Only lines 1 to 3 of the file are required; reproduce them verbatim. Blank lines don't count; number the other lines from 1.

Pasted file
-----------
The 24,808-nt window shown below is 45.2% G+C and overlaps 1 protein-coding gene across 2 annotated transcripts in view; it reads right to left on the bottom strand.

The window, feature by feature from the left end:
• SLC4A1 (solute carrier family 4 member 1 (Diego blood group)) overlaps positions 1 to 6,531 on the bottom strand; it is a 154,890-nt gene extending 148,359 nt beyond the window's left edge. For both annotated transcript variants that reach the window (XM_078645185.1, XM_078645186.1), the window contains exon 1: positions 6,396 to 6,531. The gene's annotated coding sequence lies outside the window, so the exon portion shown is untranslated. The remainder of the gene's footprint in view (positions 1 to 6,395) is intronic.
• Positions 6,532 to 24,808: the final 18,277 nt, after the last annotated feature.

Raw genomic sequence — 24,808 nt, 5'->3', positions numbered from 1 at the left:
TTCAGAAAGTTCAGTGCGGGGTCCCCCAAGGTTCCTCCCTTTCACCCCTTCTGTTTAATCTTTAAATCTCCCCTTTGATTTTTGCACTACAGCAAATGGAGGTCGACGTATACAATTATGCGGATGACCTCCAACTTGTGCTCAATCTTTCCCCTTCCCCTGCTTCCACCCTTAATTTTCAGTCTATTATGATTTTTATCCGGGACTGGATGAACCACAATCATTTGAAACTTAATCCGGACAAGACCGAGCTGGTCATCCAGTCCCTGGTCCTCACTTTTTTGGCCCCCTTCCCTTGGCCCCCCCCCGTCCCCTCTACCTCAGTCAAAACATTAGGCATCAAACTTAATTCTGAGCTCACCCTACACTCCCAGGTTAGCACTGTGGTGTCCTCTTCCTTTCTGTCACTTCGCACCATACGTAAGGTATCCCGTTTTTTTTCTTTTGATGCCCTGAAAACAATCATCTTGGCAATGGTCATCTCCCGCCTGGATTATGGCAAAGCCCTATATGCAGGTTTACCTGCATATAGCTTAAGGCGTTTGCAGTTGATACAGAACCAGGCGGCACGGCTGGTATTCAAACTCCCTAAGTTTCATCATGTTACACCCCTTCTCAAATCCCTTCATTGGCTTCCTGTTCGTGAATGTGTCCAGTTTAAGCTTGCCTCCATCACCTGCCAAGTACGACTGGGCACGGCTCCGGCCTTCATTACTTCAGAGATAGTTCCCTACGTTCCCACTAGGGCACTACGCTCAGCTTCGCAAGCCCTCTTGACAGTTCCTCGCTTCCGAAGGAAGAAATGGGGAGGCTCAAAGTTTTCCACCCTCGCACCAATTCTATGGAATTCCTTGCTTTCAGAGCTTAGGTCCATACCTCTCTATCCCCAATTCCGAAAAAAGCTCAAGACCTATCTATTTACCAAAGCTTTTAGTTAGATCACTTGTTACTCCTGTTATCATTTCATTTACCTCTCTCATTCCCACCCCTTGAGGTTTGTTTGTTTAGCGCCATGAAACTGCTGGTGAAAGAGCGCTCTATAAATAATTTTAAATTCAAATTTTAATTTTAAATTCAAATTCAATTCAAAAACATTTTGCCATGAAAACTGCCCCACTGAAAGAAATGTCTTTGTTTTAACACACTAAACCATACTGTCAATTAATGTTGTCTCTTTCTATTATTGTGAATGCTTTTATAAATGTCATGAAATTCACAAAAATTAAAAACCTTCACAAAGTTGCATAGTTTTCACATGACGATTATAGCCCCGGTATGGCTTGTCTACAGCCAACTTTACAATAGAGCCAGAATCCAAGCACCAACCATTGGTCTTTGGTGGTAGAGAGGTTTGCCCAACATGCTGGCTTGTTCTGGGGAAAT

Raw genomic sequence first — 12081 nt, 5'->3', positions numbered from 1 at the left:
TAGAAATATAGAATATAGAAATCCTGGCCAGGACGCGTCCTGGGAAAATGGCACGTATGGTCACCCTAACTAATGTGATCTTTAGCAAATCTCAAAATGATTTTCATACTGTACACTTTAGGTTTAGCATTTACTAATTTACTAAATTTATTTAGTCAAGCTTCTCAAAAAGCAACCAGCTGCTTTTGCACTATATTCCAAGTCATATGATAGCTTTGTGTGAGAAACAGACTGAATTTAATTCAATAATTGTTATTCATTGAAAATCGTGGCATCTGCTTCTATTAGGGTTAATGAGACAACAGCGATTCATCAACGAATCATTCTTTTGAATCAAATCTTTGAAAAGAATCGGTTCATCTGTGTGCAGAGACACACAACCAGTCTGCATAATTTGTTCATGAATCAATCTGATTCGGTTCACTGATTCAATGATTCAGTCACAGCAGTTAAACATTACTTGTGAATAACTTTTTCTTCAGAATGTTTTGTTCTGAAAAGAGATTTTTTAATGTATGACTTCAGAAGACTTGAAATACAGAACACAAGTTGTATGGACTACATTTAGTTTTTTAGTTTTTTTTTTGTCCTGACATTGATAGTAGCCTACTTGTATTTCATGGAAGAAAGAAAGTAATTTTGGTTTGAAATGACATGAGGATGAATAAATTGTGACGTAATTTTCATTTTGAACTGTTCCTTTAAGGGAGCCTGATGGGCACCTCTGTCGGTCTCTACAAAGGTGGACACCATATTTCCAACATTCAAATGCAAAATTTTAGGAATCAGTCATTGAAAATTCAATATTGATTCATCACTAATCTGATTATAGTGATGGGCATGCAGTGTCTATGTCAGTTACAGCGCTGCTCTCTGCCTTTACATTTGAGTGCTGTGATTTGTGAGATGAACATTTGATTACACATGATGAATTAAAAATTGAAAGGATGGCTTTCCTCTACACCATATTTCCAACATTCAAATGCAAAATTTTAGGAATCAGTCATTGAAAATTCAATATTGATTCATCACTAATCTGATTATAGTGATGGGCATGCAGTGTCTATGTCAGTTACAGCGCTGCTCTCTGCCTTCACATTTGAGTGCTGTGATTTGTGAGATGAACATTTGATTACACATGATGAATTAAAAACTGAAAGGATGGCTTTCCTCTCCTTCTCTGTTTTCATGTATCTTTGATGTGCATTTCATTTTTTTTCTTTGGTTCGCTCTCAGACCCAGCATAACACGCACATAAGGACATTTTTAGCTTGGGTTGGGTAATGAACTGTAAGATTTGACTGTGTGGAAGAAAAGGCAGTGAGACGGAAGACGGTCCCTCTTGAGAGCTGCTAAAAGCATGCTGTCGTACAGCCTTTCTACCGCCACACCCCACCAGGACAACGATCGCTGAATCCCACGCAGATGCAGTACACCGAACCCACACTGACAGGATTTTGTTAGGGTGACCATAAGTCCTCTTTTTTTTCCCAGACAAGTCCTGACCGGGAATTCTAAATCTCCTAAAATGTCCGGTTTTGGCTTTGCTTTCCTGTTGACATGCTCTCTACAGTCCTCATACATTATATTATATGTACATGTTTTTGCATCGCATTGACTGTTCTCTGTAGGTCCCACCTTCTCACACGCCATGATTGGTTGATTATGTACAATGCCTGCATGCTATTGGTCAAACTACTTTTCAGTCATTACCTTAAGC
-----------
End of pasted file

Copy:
The 24,808-nt window shown below is 45.2% G+C and overlaps 1 protein-coding gene across 2 annotated transcripts in view; it reads right to left on the bottom strand.

The window, feature by feature from the left end:
• SLC4A1 (solute carrier family 4 member 1 (Diego blood group)) overlaps positions 1 to 6,531 on the bottom strand; it is a 154,890-nt gene extending 148,359 nt beyond the window's left edge. For both annotated transcript variants that reach the window (XM_078645185.1, XM_078645186.1), the window contains exon 1: positions 6,396 to 6,531. The gene's annotated coding sequence lies outside the window, so the exon portion shown is untranslated. The remainder of the gene's footprint in view (positions 1 to 6,395) is intronic.